Roman Catholicism & Federal Vision

Posted: December 24, 2008 in Theology

This exchange occurred in the paper “Fr. James V. Schall on The Openness of the Christian Mind” at the Claremont Institute.

Ken Masugi:  How might Evangelicals appreciate your book and the arguments you have made over the years? You emphasize that ‘Revelation is addressed to the intellect, and on its own terms.’ Evangelicals may not see their faith in this same way. This was one of the problems Sarah Palin ran into during her campaign.

Rev. James V. Schall, S.J.:  Nothing could be clearer than the fact that Evangelicals seek reason in the public order, whatever they call it. The astonishing number of Evangelicals who have become Catholic is almost always the result of the sudden realization that a) the Logos has a meaning and b) that faith seeks understanding, even while remaining faith. Faith is not an abandonment of reason. Faith always presupposes someone who sees, not someone who believes.

It would be interesting to see the proof for Schall’s claim that evangelicals who convert to Romanism do so because they’ve discovered reason.  I find this hard to believe.  In fact, if you were to look closely, you’d find that “reason” had little, if anything, to do with it.  Most conversions I’ve known or read about are based on emotion rather than reason, e.g., nostalgia, tradition, authority, liturgical and aesthetic romanticism, admiration for the Pope, the perceived prestige of Roman Catholicism in modern culture, dissatisfaction with “Protestant” culture, or with some of its representatives, and so on.

In most cases, for a Protestant to convert to Roman Catholicism is a surrender of reason, not a return to reason.  Of course, I have nothing against anyone who chooses Catholicism.  This is a free country (in America), but please, leave off the patronizing explanations for such conversions.  People “convert” for a variety of reasons (or emotions), and discovering that “the Logos has a meaning” is probably the last one on the list, if it even shows up.  The fact is, reason only comes after conversion to Roman Catholicism, and usually in response to Protestant criticism.  Thus to the extent that an “Evangelical” discovers that the “Logos has a meaning,” it usually stems from post-facto apologetic requirements.

Another source for conversions to Roman Catholicism is the “Federal Vision.”  This movement began in the 1970s with Protestant Norman Shepherd, who denied justification by faith alone.  It was further developed by Protestant James B. Jordan in the early 1980s, then picked up afterward by Douglas Wilson and many others.  Much of this involves nostalgia for medievalism, for Englishness, for stained-glass windows, for smells and bells, and all that sort of high churchy thing.  In short, it tends to appeal to one’s inner snob.  On the other hand, anything smacking of American culture is looked down upon as “baptistic” although strangely enough, anything favorable to neo-confederacy is welcomed.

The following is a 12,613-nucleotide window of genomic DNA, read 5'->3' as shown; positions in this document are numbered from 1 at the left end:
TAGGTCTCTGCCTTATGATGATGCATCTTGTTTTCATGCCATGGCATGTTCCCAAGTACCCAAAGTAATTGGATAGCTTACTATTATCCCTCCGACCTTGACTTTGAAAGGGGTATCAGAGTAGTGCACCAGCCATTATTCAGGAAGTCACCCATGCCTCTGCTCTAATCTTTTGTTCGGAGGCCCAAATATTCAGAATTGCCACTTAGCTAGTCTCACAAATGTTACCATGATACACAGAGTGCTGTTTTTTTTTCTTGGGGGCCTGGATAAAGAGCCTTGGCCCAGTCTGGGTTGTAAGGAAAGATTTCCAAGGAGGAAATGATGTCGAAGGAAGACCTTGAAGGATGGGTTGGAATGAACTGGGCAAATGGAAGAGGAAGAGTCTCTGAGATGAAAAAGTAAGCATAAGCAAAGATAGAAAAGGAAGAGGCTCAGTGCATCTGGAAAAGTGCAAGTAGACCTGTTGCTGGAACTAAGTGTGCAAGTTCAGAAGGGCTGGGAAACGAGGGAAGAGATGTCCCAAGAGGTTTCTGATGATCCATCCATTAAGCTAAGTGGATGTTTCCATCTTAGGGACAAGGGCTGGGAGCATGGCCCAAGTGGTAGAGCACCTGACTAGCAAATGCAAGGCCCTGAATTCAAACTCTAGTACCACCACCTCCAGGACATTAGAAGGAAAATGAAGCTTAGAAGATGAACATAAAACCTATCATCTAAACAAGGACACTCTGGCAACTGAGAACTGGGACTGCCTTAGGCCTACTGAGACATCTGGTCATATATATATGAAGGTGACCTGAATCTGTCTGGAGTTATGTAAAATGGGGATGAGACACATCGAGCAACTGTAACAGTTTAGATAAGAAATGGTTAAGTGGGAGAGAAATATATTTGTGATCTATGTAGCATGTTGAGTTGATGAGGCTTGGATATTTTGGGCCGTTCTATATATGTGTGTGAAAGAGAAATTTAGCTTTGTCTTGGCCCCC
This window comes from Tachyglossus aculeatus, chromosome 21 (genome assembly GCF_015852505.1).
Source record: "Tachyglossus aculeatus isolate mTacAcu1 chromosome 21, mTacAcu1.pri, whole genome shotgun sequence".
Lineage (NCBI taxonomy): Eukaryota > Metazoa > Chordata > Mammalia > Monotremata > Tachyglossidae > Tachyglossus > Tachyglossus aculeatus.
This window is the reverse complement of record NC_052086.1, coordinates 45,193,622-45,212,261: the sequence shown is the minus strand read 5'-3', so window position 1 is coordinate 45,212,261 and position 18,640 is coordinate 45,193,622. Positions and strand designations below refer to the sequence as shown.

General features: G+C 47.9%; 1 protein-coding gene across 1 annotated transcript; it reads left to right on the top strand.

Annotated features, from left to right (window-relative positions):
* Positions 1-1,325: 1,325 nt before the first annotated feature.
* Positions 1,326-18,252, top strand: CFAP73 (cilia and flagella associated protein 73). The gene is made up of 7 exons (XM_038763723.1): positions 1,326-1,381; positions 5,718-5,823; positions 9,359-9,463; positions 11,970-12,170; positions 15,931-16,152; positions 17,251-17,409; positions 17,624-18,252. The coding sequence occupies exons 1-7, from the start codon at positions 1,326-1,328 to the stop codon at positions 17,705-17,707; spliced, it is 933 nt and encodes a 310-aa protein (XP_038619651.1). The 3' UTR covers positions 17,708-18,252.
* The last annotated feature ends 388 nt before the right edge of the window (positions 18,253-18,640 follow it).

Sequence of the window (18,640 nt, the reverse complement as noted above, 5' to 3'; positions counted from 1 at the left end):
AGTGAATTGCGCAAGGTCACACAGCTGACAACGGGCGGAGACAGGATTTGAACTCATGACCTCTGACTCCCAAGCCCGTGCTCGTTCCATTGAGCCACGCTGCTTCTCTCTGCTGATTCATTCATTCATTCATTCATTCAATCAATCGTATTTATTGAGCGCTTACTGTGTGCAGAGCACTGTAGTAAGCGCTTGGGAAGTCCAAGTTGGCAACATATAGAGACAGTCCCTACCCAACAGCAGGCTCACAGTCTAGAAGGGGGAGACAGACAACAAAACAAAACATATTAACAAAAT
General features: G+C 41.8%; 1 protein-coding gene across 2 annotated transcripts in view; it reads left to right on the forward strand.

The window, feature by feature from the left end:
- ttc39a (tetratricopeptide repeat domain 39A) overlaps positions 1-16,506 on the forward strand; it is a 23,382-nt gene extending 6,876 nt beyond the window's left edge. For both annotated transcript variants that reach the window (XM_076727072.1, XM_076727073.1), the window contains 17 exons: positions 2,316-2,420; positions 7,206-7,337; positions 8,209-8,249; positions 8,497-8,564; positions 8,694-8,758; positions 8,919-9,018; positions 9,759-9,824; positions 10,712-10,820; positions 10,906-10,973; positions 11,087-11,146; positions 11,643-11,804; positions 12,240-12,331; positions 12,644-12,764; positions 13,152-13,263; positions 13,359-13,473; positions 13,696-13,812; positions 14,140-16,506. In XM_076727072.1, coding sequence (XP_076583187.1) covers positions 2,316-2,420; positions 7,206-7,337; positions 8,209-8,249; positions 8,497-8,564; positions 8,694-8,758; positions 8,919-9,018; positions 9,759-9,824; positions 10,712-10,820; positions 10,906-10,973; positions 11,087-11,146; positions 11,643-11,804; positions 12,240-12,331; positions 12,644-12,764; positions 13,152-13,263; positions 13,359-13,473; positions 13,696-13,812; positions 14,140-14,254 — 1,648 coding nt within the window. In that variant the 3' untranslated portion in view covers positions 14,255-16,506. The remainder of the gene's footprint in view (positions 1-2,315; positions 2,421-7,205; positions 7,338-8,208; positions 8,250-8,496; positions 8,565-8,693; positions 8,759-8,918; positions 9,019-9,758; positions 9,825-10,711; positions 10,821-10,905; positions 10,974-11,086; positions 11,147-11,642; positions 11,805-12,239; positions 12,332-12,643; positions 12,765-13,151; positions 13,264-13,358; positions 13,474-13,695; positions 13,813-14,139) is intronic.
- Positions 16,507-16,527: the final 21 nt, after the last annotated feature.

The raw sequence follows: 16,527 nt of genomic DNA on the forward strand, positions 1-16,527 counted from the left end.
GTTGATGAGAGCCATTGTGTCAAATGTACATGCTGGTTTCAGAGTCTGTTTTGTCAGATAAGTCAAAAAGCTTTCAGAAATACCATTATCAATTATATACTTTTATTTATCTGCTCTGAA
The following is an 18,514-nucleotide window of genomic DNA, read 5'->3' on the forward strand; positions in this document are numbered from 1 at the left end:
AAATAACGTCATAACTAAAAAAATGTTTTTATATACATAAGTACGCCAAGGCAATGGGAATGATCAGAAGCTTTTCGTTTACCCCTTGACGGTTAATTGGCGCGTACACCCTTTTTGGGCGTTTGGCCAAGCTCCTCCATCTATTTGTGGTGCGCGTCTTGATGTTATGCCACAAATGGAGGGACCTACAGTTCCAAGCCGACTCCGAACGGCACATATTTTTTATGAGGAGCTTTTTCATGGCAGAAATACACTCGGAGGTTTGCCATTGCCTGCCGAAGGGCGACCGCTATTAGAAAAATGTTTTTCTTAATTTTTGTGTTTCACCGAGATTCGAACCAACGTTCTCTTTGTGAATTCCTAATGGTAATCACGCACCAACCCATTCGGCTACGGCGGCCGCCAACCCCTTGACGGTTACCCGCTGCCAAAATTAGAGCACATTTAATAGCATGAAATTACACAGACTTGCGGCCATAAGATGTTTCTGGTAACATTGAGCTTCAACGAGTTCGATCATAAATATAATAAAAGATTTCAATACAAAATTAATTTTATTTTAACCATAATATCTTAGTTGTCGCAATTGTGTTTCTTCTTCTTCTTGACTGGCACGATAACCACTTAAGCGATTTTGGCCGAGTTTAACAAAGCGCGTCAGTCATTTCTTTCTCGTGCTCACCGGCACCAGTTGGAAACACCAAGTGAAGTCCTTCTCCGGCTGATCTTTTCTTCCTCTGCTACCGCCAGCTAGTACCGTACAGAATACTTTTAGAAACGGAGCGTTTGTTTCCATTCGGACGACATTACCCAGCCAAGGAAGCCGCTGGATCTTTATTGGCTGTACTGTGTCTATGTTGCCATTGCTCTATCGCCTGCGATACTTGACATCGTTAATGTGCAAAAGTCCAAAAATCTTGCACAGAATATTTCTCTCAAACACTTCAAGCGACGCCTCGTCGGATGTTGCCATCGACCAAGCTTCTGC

The Federal Vision (or FV) is sold by its proponents as a solution to the problem of assurance, as well as a way of avoiding “baptistic” errors.  With respect to assurance, the FV starts from a quasi-Kantian premiss that we can’t know the noumenal (God’s decree) but only the phenomenal (being within the covenant).  Hence, FV says not to worry about whether you’re elect, just worry whether you’re in the covenant.

While this sort of “objectivism” might have an appeal to those who are fearful and in need of some empirical data to shore up their assurance, it eventually leads to Pharisaism.  In the FV view, assurance ultimately boils down to a mechanical, empirical, or external test.  Merely reflect upon your membership in the covenant and this will show you that you are elect, not like all those sinners outside the covenant.

Obviously, if you are basing your assurance on the mechanical and empirical, then it becomes very important that you don’t do anything to jeopardize your place in the covenant.  That means you can never criticize the gatekeepers of the covenant (elders or ministers), and you must submit to them abjectly, even if they’re wrong, trusting that God will ultimately set things to right.  As an early spokesman for this view once said, thinking for oneself is “rot.”  If a minister tells you to buy blackwall tires for your car rather than whitewall tires, you have to do it.  Submission to this authority is not optional, at least according to FV.

The result of this type of thinking is timidity in the laity, and pride and arrogance among the clergy.

It does no good to point out that FV advocates do not follow their own advice.  They never listen.  Rarely, if ever, do they submit to anyone who might threaten to undermine their own power.  And when an FV advocate finally realizes he’s being inconsistent, he’ll either rejoin the Reformed faith, or swim the English Channel to Anglicanism, or swim the Tiber to Rome.  Sadly, all too many have chosen the latter route.   For critiques of the Federal Vision, see:

I would argue that it was not just the Protestant rediscovery of the authority of Scripture that led to the break with Rome at the Reformation.  It was also the Protestant rediscovery of reason that contributed to the break with Rome, which was at the time, and still is, mired in superstition and corruption.



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